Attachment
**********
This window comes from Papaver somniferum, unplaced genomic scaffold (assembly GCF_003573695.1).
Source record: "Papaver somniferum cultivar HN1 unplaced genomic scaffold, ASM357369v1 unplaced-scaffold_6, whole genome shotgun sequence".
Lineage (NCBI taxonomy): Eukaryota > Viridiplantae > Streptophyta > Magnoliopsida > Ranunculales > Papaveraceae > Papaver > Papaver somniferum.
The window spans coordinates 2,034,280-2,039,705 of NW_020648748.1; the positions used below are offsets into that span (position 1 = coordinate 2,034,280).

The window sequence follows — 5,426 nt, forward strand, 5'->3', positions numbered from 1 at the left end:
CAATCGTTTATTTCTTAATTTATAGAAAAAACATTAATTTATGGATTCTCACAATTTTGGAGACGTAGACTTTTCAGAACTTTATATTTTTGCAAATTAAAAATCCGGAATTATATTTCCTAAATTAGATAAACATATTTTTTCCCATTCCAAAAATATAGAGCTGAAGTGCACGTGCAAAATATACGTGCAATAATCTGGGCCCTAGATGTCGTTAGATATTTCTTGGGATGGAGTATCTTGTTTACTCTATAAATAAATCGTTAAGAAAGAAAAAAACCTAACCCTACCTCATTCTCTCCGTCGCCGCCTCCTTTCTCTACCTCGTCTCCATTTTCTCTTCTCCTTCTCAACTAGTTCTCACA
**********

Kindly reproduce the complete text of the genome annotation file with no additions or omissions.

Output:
This window comes from Papaver somniferum, unplaced genomic scaffold (assembly GCF_003573695.1).
Source record: "Papaver somniferum cultivar HN1 unplaced genomic scaffold, ASM357369v1 unplaced-scaffold_6, whole genome shotgun sequence".
Lineage (NCBI taxonomy): Eukaryota > Viridiplantae > Streptophyta > Magnoliopsida > Ranunculales > Papaveraceae > Papaver > Papaver somniferum.
The window spans coordinates 2,034,280-2,039,705 of NW_020648748.1; the positions used below are offsets into that span (position 1 = coordinate 2,034,280).

The window sequence follows — 5,426 nt, forward strand, 5'->3', positions numbered from 1 at the left end:
CAATCGTTTATTTCTTAATTTATAGAAAAAACATTAATTTATGGATTCTCACAATTTTGGAGACGTAGACTTTTCAGAACTTTATATTTTTGCAAATTAAAAATCCGGAATTATATTTCCTAAATTAGATAAACATATTTTTTCCCATTCCAAAAATATAGAGCTGAAGTGCACGTGCAAAATATACGTGCAATAATCTGGGCCCTAGATGTCGTTAGATATTTCTTGGGATGGAGTATCTTGTTTACTCTATAAATAAATCGTTAAGAAAGAAAAAAACCTAACCCTACCTCATTCTCTCCGTCGCCGCCTCCTTTCTCTACCTCGTCTCCATTTTCTCTTCTCCTTCTCAACTAGTTCTCACA